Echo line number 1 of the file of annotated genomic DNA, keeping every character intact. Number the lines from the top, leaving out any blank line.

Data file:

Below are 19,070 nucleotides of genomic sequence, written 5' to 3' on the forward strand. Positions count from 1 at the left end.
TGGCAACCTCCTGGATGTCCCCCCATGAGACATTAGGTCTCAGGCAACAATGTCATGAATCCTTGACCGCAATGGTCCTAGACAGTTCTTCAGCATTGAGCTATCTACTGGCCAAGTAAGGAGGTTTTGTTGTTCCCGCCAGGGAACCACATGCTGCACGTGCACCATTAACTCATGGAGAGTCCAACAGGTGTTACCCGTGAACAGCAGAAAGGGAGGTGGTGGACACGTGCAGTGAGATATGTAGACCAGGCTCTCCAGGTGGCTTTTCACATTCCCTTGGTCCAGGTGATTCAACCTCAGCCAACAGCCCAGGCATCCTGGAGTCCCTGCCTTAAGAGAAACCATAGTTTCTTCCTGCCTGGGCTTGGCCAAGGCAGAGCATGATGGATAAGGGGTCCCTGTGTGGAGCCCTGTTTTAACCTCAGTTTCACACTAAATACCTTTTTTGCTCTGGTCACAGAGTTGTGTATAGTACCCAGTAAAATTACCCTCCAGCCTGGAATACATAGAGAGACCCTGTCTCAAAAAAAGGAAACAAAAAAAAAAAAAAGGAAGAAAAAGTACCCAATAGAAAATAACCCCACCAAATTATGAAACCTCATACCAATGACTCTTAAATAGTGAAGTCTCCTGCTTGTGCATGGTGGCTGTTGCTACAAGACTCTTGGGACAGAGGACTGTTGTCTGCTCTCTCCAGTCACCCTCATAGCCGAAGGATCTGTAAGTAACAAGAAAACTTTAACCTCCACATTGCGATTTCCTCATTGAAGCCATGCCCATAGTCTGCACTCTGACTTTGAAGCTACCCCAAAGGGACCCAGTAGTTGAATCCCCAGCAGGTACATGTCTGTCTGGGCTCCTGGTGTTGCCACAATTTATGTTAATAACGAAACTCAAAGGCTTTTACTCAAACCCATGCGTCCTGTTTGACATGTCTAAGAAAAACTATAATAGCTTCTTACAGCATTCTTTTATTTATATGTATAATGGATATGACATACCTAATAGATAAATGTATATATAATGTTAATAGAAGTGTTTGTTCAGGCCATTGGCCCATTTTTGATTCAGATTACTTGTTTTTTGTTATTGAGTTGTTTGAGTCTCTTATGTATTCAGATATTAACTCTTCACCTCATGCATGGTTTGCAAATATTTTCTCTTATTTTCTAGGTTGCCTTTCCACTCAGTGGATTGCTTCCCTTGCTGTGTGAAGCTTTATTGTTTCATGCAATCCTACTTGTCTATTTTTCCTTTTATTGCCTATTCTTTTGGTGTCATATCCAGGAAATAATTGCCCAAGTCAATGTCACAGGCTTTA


Below are 19,070 nucleotides of genomic sequence, written 5' to 3' on the forward strand. Positions count from 1 at the left end.